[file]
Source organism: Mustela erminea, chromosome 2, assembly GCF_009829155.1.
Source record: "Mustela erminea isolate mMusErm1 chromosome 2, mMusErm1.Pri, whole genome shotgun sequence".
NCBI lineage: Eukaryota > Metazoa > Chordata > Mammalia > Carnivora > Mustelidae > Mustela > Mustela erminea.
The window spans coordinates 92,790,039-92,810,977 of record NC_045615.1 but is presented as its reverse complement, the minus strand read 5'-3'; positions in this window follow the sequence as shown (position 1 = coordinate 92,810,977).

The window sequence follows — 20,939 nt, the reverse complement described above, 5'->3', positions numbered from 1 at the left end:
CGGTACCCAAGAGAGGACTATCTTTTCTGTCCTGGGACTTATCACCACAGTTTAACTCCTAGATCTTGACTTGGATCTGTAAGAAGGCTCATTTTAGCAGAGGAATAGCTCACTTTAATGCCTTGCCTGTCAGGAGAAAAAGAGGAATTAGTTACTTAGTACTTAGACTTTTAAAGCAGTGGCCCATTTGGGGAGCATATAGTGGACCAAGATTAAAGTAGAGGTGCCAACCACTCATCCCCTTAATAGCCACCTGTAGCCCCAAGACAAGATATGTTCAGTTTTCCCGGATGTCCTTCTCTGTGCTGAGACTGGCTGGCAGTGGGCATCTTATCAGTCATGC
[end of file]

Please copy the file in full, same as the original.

Source organism: Mustela erminea, chromosome 2, assembly GCF_009829155.1.
Source record: "Mustela erminea isolate mMusErm1 chromosome 2, mMusErm1.Pri, whole genome shotgun sequence".
NCBI lineage: Eukaryota > Metazoa > Chordata > Mammalia > Carnivora > Mustelidae > Mustela > Mustela erminea.
The window spans coordinates 92,790,039-92,810,977 of record NC_045615.1 but is presented as its reverse complement, the minus strand read 5'-3'; positions in this window follow the sequence as shown (position 1 = coordinate 92,810,977).

The window sequence follows — 20,939 nt, the reverse complement described above, 5'->3', positions numbered from 1 at the left end:
CGGTACCCAAGAGAGGACTATCTTTTCTGTCCTGGGACTTATCACCACAGTTTAACTCCTAGATCTTGACTTGGATCTGTAAGAAGGCTCATTTTAGCAGAGGAATAGCTCACTTTAATGCCTTGCCTGTCAGGAGAAAAAGAGGAATTAGTTACTTAGTACTTAGACTTTTAAAGCAGTGGCCCATTTGGGGAGCATATAGTGGACCAAGATTAAAGTAGAGGTGCCAACCACTCATCCCCTTAATAGCCACCTGTAGCCCCAAGACAAGATATGTTCAGTTTTCCCGGATGTCCTTCTCTGTGCTGAGACTGGCTGGCAGTGGGCATCTTATCAGTCATGC